How do I add a prototype function to an event listener?

How do I add a prototype function to an event listener?
0.0 0

#1

I made a prototype function, game.chooseSymbol(symbol), and I want it to activate with a click event. when I use document.querySelector(’.something’).addEventListener(‘click’, game.chooseSymbol(symbol), I get an error in the console saying that this is not a function. In stackoverflow I found that you are supposed to add .bind to your function to make this work, but I tried adding .bind to game.chooseSymbol and got an error that it wasn’t a function, not sure if I was using it correctly though. I would appreciate any help with this. Here are links to my code : https://pastebin.com/KpCR6DVg https://codepen.io/icewizard/pen/XEMmGZ

'use strict'
 
function game (player) {
  this.player = null;
  this.computer = null;
  this.playerMoves = [];
  this.computerMoves = [];
  this.squares = document.querySelector(this.id);
  this.winningCombos = [
    [1, 2, 3],[4, 5, 6],[7, 8, 9],
    [1, 4, 7],[2, 5, 8],[3, 6, 9],
    [1, 5, 9],[3, 5, 7]
  ];
}
 
game.prototype.chooseSymbol = (symbol) => {
    player = symbol;
    //choose computers symbol
    player = 'x' ? computer = 'o' : computer = 'x';
 
    console.log(player + computer);
}
 
document.querySelector('#playx').addEventListener('click', game.chooseSymbol('x'));
 
document.querySelector('#playo').addEventListener('click', game.chooseSymbol('o'));

#2

You have several problems here.

#1) There is no such element with id=“playx” or id=“playo”, so your querySelectors are not going to be able to add event handlers.

#2) You do not seem to understand how to use the prototype function. You need to create a new instance of the game function and assign it to a variable so you can make calls to the chooseSymbol function.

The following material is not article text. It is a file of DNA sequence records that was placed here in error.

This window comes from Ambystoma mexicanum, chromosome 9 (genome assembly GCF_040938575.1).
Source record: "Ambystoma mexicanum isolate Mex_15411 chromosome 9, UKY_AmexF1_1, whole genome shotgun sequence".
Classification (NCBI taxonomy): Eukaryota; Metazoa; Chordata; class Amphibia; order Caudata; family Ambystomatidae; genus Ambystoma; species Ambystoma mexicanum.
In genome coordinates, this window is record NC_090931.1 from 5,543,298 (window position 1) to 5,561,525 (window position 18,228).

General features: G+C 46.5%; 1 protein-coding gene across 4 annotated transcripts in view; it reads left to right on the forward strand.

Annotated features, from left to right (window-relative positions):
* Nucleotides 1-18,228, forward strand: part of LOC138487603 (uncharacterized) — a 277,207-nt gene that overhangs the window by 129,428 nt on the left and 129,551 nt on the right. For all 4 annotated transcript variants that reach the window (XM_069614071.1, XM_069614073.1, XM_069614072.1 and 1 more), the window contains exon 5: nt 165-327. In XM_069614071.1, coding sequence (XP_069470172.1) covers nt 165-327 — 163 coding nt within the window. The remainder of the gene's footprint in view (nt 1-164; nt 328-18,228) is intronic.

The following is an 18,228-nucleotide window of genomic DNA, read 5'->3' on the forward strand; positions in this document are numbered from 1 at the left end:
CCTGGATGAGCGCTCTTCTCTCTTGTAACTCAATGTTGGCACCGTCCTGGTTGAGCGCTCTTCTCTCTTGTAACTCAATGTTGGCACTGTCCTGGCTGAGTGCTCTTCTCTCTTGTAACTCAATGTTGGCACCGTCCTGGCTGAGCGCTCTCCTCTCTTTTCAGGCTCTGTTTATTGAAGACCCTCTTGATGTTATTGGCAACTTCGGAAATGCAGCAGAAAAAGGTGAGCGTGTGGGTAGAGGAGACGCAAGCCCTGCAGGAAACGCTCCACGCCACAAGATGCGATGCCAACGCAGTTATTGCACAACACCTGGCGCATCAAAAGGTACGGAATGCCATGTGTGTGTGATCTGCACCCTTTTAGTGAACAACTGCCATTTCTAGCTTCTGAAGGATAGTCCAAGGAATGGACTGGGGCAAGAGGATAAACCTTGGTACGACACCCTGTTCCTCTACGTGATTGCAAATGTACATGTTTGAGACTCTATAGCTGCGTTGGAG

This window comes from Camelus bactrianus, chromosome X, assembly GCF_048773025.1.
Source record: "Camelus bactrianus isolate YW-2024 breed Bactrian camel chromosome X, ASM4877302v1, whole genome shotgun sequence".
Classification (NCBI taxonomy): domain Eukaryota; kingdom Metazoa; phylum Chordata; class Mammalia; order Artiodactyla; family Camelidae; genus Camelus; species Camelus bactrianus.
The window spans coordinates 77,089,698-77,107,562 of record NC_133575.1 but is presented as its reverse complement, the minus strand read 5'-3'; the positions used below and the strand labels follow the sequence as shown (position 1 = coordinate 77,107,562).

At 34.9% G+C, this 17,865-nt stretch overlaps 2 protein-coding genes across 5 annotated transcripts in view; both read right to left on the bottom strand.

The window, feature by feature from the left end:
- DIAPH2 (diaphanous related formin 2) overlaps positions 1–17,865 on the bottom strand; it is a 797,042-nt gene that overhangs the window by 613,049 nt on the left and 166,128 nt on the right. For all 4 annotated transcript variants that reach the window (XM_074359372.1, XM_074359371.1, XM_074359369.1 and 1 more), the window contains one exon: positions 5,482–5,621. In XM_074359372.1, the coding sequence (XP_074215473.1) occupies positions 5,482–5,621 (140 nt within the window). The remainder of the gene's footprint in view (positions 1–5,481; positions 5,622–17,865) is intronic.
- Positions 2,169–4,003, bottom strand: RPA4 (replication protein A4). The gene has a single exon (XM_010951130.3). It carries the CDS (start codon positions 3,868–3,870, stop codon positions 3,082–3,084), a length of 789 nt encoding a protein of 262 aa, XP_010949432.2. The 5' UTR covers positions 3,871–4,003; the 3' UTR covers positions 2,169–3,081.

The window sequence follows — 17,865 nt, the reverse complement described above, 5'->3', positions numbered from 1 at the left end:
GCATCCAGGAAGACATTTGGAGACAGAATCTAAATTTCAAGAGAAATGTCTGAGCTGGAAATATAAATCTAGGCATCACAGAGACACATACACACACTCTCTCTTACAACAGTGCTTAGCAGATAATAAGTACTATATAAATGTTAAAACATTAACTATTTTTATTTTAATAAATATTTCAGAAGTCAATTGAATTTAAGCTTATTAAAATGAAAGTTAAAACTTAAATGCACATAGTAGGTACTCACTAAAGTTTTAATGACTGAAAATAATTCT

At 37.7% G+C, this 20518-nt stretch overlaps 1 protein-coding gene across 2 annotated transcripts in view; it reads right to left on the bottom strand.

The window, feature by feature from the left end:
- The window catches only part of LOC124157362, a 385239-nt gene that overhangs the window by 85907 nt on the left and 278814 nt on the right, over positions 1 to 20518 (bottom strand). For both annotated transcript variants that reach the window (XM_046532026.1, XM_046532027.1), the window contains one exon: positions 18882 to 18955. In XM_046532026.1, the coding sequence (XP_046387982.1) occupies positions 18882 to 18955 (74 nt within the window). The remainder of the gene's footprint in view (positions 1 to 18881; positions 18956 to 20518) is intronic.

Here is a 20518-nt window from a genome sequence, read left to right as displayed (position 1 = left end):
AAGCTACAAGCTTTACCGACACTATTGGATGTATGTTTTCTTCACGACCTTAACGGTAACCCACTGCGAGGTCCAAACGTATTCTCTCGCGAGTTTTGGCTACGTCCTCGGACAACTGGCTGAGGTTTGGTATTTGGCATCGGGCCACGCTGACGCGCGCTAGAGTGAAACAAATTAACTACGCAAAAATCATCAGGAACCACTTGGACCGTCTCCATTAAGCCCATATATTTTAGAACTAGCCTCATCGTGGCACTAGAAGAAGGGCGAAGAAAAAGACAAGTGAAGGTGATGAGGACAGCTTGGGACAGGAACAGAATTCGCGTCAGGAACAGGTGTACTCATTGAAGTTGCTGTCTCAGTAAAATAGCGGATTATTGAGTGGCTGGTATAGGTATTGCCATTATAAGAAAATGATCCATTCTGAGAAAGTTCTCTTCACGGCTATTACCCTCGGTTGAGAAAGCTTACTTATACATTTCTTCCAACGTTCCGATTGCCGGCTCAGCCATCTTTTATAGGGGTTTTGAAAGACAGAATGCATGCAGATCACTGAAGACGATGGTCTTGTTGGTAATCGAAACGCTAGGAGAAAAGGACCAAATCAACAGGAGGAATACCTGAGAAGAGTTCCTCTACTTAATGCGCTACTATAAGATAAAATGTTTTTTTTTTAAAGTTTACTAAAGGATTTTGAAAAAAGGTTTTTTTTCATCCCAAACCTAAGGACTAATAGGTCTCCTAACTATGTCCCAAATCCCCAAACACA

For example:

var newGame = new game();

document.querySelector('#playx').addEventListener('click', function() {       
  newGame.chooseSymbol('x');
});

document.querySelector('#playo').addEventListener('click', function() {
  newGame.chooseSymbol('o');
});

You will notice above how you properly would call the newGame.chooseSymbol function.

#3) Inside your prototype function, you have the following;

game.prototype.chooseSymbol = (symbol) => {
    player = symbol;
    //choose computers symbol
    player = 'x' ? computer = 'o' : computer = 'x';
    console.log(player + computer);
}

You must declare player if you want to assign it the value of symbol. Did you mean for player to be a local variable to the prototype function or did you actual mean this.player? Also, the following line errors out, because computer has not been declared. If you had declared computer, then the following code will always assign both player and computer ‘o’.

    player = 'x' ? computer = 'o' : computer = 'x';

Why? Because it is the equivalent of the following:

if ('x') {
  player = computer = 'o';
}
else {
  player = computer = 'x';
}

Since ‘x’ is a non-empty string it is a truthy value so the player = computer = ‘o’ gets executed. Assignments go right to left, so computer gets assign ‘o’ and then player gets assign the value computer has which is ‘o’.

I think you were trying to write what I have written below. Don’t click on the blur until you have tried to figure it out yourself.

game.prototype.chooseSymbol = (symbol) => {
    this.player = symbol;
    this.computer = symbol === 'x' ? 'o' : 'x';
}

#3

thank you this explains a lot, and I think I’ve got it now.

'use strict'

function game () {
  this.player = null;
  this.computer = null;
  this.playerMoves = [];
  this.computerMoves = [];
  this.squares = document.querySelector(this.id);
  this.winningCombos = [
    [1, 2, 3],[4, 5, 6],[7, 8, 9],
    [1, 4, 7],[2, 5, 8],[3, 6, 9],
    [1, 5, 9],[3, 5, 7]
  ];
}

game.prototype.chooseSymbol = (symbol) => {
    this.player = symbol;
    //choose computers symbol
    this.player === 'x' ? this.computer = 'o' : this.computer = 'x';

    console.log(player + computer);
}

const ticTacToe = new game();

document.querySelector('#playx').addEventListener('click', () => {
    ticTacToe.chooseSymbol('x')
});

document.querySelector('#playo').addEventListener('click', () => {
    ticTacToe.chooseSymbol('o')
});


I’m using this now and getting no errors, thanks.


#4

See my blurred solution. Yours does work, but you might as well use an if/else statement to make it more readable. Ternary operators are intended to be used when you want to assign a value based on a condition and not just a shorthand if/else statement. With your solution, you are repeating this.computer =


#5

thanks I’ll try that, it does look cleaner.